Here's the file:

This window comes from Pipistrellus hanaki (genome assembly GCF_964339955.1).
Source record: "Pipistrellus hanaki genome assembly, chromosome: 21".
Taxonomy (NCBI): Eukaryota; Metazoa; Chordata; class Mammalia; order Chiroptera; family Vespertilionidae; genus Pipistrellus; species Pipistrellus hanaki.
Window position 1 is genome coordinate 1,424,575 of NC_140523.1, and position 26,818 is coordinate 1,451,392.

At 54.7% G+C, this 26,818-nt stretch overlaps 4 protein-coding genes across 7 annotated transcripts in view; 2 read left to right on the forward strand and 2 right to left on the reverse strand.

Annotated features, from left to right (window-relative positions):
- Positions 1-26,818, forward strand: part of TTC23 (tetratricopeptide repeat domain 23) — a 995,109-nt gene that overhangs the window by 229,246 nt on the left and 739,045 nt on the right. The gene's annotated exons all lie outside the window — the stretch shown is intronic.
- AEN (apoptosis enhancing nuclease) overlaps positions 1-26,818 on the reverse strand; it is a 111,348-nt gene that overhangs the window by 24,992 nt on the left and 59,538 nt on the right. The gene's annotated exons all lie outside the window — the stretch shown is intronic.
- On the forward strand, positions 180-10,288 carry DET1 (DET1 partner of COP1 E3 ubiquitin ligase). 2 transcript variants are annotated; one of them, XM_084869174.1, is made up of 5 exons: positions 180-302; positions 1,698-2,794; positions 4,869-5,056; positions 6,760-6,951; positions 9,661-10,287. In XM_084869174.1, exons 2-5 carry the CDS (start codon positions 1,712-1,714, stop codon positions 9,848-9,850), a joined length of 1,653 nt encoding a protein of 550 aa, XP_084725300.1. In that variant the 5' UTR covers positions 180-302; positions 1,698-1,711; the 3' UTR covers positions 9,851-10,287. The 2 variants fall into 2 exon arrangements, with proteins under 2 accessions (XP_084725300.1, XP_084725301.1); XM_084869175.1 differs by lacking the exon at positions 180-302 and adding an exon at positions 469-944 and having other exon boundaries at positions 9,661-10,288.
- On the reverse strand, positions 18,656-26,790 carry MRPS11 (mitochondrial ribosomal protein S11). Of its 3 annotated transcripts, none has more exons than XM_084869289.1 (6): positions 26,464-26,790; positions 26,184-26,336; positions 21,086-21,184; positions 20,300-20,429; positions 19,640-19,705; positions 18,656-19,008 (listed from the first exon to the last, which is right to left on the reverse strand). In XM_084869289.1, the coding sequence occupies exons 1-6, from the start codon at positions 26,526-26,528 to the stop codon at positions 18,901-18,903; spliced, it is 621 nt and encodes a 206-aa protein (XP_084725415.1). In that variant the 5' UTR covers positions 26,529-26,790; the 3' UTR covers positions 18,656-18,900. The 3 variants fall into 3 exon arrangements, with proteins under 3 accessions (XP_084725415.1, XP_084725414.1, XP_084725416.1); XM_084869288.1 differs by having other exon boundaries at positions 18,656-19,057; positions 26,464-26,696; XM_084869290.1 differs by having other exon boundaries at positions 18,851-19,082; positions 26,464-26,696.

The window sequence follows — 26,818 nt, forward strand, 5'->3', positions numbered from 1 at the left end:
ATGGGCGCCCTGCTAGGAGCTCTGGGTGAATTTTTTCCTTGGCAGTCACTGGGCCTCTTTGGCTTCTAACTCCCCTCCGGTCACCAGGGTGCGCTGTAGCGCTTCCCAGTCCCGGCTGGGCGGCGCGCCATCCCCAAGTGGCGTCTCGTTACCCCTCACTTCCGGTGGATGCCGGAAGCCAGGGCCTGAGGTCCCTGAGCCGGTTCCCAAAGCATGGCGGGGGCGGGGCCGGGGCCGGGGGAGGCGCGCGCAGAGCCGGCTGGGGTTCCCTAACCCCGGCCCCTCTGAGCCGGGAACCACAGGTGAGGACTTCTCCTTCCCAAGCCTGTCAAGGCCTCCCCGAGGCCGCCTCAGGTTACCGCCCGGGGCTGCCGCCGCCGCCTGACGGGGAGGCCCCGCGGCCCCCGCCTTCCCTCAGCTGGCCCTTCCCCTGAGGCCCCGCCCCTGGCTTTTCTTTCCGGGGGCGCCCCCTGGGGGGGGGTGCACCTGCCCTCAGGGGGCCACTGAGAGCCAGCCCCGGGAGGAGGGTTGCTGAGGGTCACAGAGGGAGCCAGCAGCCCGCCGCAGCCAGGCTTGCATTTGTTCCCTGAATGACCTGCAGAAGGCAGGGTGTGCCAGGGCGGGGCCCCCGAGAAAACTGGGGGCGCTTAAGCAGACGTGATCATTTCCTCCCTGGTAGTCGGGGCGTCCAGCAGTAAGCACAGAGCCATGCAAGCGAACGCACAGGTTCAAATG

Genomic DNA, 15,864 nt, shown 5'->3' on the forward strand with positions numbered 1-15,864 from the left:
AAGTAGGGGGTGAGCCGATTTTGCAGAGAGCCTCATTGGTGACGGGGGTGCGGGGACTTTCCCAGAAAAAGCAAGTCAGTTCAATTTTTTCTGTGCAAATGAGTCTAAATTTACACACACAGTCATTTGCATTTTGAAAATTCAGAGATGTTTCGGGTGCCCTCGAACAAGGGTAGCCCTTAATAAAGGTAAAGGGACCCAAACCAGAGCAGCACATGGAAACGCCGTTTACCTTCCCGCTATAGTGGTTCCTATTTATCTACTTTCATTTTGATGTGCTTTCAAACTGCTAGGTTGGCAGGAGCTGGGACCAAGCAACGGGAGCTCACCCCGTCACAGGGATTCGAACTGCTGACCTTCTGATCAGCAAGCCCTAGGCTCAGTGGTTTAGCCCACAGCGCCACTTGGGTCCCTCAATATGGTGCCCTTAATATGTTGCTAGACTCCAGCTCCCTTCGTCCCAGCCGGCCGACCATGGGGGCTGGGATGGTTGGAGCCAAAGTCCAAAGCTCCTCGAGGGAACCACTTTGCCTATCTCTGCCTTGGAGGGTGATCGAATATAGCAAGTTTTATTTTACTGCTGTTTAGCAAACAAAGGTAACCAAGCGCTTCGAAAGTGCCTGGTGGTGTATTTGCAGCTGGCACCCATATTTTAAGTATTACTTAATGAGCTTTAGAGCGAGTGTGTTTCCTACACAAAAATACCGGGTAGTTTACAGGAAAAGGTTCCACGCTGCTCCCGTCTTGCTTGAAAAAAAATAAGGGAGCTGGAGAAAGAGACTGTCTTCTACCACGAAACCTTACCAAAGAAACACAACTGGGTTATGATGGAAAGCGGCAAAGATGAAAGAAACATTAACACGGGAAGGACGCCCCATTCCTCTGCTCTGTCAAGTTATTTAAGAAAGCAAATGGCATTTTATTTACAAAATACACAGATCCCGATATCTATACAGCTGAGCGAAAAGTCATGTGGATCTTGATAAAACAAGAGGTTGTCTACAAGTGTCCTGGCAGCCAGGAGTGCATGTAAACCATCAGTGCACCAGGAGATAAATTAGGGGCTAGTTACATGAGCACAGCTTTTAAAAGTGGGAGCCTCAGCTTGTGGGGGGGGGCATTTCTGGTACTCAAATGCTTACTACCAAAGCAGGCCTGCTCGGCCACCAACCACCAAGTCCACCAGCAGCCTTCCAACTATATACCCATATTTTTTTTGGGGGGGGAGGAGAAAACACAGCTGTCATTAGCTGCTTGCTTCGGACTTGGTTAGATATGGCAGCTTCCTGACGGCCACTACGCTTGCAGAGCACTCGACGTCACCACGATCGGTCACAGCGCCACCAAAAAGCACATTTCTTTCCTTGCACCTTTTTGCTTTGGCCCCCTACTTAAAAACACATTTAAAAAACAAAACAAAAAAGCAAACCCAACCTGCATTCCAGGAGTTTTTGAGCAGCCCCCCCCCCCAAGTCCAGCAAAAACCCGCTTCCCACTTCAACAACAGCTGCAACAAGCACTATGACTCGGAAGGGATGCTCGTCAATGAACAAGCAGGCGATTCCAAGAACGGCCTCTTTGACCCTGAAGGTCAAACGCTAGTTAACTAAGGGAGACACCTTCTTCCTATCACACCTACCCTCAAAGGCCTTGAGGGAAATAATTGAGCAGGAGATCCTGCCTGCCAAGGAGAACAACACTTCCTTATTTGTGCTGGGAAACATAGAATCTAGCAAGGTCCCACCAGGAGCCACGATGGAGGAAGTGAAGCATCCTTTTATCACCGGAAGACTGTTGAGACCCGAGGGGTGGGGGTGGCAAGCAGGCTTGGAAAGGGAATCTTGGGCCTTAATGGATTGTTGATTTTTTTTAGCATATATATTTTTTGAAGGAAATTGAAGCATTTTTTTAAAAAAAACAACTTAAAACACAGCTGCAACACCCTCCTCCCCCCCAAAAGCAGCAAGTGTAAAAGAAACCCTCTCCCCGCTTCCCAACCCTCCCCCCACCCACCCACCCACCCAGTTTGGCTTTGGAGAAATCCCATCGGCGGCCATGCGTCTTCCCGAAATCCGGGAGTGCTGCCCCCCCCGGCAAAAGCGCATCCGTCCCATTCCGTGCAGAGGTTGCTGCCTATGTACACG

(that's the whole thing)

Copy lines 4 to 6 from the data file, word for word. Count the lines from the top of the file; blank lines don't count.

Window position 1 is genome coordinate 1,424,575 of NC_140523.1, and position 26,818 is coordinate 1,451,392.

At 54.7% G+C, this 26,818-nt stretch overlaps 4 protein-coding genes across 7 annotated transcripts in view; 2 read left to right on the forward strand and 2 right to left on the reverse strand.

Annotated features, from left to right (window-relative positions):